by Devanshi ShahApr 14, 2020
STIR had the chance to meet with architect Rohan Shivkumar and filmmaker Avijit Mukul Kishore at the Frame Conclave 2019 in Goa, where they presented two of their films, Nostalgia for the Future and the recently released Lovely Villa. A unique yet effective synergy between an architect and a filmmaker, we had an open, friendly and warm conversation with the very frank and outspoken duo who are well-known for their works in their respective fields. The films attempt to narrate a non-prescriptive outlook on what the idea of the ‘home’ and its relevance to a citizen of a developing nation like India means. Sewed together with a poetic quality of articulated film-making, curated using precise tools through a selection of astute examples, the films bring out a subtle yet impactful chronicle from a macro to micro level viewpoint.
The first film Nostalgia for the Future delves into the aspect of how the aspirations of a developing nation that discuss how the ‘home’, its desires and executions changed over the years for an independent India. With a selection of four well thought-through and critical projects used as tools to narrate the story, the film leaves one provoked and pondering of the lineage and legacy of housing and urban infrastructure that lies in our hands today.
The second film Lovely Villa brings a micro level viewpoint of the same scenario, that narrates the story of how a home, in this case the home of Shivkumar himself, moulded their lives in a housing colony designed by famed architect Charles Correa. One is left with many thoughts; of how such a scenario is generic, however, less thought of and paid attention to in generic terms and applies to each one of us on how important a home and its making can affect how we live, function and thus become a part of nation building.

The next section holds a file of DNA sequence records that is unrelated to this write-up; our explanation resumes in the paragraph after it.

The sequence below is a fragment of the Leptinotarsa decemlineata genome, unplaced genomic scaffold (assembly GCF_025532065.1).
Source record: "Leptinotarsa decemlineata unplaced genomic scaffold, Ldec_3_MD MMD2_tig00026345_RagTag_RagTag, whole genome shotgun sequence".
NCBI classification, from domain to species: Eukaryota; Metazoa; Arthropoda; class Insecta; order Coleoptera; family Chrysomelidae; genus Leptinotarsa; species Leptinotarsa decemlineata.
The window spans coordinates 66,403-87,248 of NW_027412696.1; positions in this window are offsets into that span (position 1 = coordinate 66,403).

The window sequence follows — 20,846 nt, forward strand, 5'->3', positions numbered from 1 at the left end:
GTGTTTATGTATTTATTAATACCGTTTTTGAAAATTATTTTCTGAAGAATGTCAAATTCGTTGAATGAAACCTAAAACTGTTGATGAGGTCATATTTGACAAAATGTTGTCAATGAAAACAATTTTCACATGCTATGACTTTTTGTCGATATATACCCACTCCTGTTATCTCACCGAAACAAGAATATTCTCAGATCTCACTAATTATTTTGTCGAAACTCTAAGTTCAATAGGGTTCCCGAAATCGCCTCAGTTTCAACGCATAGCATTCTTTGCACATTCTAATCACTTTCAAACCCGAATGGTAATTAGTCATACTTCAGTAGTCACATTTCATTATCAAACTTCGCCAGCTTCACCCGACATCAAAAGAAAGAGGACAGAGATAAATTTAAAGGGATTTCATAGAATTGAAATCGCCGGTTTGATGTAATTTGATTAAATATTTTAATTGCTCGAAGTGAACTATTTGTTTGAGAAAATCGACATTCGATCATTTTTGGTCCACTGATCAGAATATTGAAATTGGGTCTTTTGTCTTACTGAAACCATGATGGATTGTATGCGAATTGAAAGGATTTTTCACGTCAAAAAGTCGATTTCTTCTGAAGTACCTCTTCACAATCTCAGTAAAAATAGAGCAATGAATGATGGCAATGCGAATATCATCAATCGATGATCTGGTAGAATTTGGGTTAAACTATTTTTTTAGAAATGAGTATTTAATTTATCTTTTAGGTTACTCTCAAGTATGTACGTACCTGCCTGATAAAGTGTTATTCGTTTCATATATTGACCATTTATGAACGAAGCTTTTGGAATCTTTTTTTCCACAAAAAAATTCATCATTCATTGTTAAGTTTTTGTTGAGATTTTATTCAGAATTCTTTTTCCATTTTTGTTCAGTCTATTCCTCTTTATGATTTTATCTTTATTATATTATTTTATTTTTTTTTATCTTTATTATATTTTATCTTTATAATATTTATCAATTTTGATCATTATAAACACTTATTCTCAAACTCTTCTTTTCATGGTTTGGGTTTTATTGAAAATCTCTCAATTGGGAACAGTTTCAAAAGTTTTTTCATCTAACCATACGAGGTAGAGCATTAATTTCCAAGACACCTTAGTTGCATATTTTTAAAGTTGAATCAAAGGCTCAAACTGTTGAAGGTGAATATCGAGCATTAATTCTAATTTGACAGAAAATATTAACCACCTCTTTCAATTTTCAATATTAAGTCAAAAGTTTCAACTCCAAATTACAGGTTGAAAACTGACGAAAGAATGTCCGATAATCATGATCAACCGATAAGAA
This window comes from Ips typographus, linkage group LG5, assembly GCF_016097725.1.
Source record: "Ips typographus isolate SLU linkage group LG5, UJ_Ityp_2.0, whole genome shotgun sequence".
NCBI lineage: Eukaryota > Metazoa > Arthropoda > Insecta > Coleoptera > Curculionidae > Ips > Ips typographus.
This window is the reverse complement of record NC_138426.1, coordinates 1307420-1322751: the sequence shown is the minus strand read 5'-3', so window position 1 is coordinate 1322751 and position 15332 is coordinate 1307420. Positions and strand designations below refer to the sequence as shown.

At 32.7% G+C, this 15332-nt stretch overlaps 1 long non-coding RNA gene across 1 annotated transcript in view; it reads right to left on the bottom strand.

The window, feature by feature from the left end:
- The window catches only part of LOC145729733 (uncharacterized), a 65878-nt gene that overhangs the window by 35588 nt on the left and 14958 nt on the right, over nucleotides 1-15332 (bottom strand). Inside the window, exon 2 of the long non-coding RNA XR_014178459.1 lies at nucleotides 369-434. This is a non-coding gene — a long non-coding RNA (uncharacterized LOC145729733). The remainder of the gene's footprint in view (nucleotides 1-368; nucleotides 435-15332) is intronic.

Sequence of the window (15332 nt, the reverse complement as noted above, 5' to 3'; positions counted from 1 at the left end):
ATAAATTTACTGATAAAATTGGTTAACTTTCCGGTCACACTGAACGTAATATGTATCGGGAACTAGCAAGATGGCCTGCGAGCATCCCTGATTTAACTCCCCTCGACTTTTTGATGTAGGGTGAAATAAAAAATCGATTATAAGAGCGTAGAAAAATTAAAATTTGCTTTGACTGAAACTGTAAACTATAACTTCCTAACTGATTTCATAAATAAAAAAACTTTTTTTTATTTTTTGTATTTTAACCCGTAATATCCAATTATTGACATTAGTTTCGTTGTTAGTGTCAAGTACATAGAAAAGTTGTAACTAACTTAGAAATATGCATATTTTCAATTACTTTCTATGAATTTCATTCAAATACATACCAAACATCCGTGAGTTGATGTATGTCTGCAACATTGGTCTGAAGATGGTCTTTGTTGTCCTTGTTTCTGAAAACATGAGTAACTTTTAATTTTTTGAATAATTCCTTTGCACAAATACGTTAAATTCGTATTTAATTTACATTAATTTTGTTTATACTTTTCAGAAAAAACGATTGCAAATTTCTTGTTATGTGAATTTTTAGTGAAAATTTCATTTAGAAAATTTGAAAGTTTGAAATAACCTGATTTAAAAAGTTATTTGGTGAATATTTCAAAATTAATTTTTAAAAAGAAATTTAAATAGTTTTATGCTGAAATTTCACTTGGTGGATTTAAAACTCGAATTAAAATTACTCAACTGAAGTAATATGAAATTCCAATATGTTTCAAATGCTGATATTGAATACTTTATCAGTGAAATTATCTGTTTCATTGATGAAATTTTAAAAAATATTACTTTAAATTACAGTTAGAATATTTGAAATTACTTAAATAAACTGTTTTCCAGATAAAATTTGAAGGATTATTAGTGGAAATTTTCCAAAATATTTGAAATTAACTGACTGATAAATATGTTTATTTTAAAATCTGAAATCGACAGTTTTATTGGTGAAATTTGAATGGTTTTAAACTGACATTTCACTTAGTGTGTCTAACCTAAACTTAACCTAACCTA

Below are excerpts from the intriguing conversation with the filmmakers.
Nostalgia for the Future
Direction: Avijit Mukul Kishore and Rohan Shivkumar
“The ‘modern’ Indian nation was born in the utopian zeal of creating a new model of citizenry. This new citizen was supposed to inhabit a world that was born anew from what were seen as the old-fashioned and feudal systems of the past. 'Nostalgia for the Future’ is an exploration of that aspiration towards modernity in the way it imagined the intimate spaces that this ideal citizenry was to inhabit. It is a cinematic exploration of architecture and modernity in India, over the period of over a century.
The film focuses on four distinct imaginations of ‘homes’ for the modern Indian nation: the Lukshmi Vilas Palace at Baroda, a gigantic palace built for a progressive, benevolent monarch in the late 19th Century; the Villa Shodhan in Ahmedabad, a private residence designed by Le Corbusier, in which the film explores domesticity within Nehruvian modernity; the Sabarmati Ashram where the Gandhian aspirations of the nation-state can be seen; and public housing in post-independence Delhi designed by the Government of India to house refugees from Pakistan and the bureaucrats of the newly independent nation.
The film explores these through the evocation of the cinematic and aural collective memory of the nation trying to reinvent itself. As a result, it uses a mix of formats - digital video, 16mm film and archival footage from mainstream cinema and state propaganda.”
- Rohan Shivkumar and Avijit Mukul Kishore
Lovely Villa: Architecture as Autobiography
Director: Rohan Shivkumar
Associate Director: Avijit Mukul Kishore
Produced by Public Service Broadcasting Trust
“Every house is haunted by the spirits of those are yet to come, and of those that came before. We are all marked by the architecture of the homes we live in.
‘Lovely Villa’ is the name of the apartment building where the filmmaker grew up in as he studied to become an architect. It is in LIC colony designed by Charles Correa and represents an imagination of the ideal community for a modern India. The film explores the architecture of the colony through a personal narrative. Using found materials, like old photographs and drawings, and stories that range from family histories and other narratives — both semi-fictional and documentary, the film highlights some of the specific architectural gestures of the project.
This is a film about the relationship between architecture, everyday life, family, coming of age and the memory of ‘home’.”
- Rohan Shivkumar and Avijit Mukul Kishore
(Discussions with Rohan Shivkumar and Avijit Mukul Kishore at the Frame Conclave 2019)